Psychic Madame Camille, as played Diane Hill, is an interesting character — a blend of psychic and psychotherapist. In the first act, she shares her observations and interpretations, dispelling any skepticism with a quick tongue. Saving the best for last, she uses a Ouija board for Mary’s — who’s second guessing her decision to marry — reading and readily admits the portal to the spirit world is built in to the table that was purchased from IKEA and if only she had known how hard it would be to assemble it. In the second act, she offers empathy to each as they return in the middle of the night to unburden their secrets as well as admit that Madame was right after all.
The conflict escalates and the pace quickens in the second act as Director Nancy Kammer moves the friends about the room rather than keeping them huddled around the table or standing nearby during Madame’s readings.
The cast interacts with compassion while confirming that friendships are made of encouragement, support, and forgiveness.
Source: The Oakland Press, March 28, 2014.
at Planet Ant Theatre, Hamtramck, MI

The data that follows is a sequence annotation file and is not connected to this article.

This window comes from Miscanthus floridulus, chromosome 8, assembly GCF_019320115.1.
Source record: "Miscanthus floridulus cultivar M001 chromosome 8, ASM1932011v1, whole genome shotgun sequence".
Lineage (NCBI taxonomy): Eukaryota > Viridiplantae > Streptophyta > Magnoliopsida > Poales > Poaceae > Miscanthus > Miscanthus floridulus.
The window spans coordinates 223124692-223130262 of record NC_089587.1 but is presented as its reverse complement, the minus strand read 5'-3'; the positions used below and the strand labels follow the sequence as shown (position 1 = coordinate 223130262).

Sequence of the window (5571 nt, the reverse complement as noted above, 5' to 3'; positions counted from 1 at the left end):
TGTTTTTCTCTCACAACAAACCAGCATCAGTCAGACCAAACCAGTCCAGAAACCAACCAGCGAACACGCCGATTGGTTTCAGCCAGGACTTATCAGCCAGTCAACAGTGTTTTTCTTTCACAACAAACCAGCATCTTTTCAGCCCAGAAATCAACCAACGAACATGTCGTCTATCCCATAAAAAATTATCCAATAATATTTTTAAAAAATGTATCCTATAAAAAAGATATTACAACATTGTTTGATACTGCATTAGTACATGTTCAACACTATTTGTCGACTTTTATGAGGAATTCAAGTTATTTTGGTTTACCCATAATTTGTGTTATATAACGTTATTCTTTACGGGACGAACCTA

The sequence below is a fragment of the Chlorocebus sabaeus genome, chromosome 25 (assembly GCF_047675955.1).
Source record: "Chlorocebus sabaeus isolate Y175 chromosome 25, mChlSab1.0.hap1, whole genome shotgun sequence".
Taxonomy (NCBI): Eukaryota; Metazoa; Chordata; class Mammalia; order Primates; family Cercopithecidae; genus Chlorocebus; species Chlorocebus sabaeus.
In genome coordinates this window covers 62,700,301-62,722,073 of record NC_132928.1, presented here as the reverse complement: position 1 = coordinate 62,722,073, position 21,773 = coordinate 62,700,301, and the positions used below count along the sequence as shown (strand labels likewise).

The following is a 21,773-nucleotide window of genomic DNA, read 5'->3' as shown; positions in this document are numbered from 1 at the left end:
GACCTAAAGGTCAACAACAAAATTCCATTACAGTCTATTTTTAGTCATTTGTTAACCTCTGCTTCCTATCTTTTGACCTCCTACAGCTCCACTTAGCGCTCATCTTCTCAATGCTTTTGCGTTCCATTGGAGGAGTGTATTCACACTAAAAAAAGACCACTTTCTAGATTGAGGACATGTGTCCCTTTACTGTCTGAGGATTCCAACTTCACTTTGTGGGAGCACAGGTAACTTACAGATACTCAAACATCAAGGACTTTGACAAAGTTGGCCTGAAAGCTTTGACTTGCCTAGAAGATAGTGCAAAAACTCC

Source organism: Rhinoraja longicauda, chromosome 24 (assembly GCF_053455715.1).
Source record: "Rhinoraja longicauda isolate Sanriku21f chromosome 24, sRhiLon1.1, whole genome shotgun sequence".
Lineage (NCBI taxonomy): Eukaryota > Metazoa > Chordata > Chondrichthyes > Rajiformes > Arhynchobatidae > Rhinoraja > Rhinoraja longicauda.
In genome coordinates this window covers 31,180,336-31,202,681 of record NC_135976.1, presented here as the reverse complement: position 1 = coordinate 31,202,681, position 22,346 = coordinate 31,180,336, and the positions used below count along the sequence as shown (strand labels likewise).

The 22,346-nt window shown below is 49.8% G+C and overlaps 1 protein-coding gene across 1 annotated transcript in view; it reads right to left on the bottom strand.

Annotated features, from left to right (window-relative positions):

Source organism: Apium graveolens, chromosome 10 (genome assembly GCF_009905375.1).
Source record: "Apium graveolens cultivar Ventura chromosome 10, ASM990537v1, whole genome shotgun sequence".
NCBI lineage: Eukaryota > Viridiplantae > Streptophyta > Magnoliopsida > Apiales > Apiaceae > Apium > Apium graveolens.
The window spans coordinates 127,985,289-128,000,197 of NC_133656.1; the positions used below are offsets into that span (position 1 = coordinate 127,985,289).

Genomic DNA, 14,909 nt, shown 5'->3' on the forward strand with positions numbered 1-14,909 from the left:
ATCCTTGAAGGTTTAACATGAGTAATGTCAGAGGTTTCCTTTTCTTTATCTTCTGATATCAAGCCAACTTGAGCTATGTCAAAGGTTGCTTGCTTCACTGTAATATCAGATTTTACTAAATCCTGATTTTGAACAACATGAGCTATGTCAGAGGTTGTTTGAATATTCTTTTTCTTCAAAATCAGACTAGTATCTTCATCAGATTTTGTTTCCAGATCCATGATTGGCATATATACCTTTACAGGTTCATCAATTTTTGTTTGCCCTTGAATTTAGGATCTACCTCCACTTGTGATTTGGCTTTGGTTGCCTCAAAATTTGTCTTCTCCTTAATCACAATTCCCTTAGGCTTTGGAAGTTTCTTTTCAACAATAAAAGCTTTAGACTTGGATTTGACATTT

From Rogue Critic:
“A culturally charged, topical piece of whimsy, this one-act play is eager to condemn the sensationalist quality vacuum of reality TV, but does so in a way that gives equal — and unexpected — consideration to the rarely defended television landscape as we know it.”
Click here to read the rest of the review.
‘Endangered’ issues a timely warning
By John Quinn
In preparing the nominations for the Wilde Awards I was struck by the number of ‘dark comedies’ presented this season. One of the darkest – as in “bear’s-belly-at-midnight-in-the-dark-of-the-moon” dark – is “Endangered,” premiering at Planet Ant Theatre. It’s also a wicked piece of satire.
Click here to read the rest of the review.
Source: Pride Source:
at Magenta Giraffe Theatre, Detroit MI
Play and playwright make a delightful debut
By Martin F. Kohn
“In the first act of his first produced play, a traditional but refreshing comedy called The Current, Sean Paraventi offers more genuine laughs than anything I’ve seen all year. If he doesn’t watch himself, Paraventi is in danger of becoming the next Neil Simon.”
Click here to read the rest of the review.
From Detroitnews 10/18/2010
By Lawrence B. Johnson
Redford playwright Sean Paraventi’s new feel-good, group-hug comedy “The Current” is frothy fun, even if it sort of drifts away at the finish. No, Paraventi’s curiously titled play isn’t about whitewater kayaking or an ocean cruise. It concerns three girlfriends taking a bride-to-be out on the town for a bachelorette party. They begin the evening by visiting a fortune-teller, whose readings send the four pals into a spin of anxiety, dread and guilt.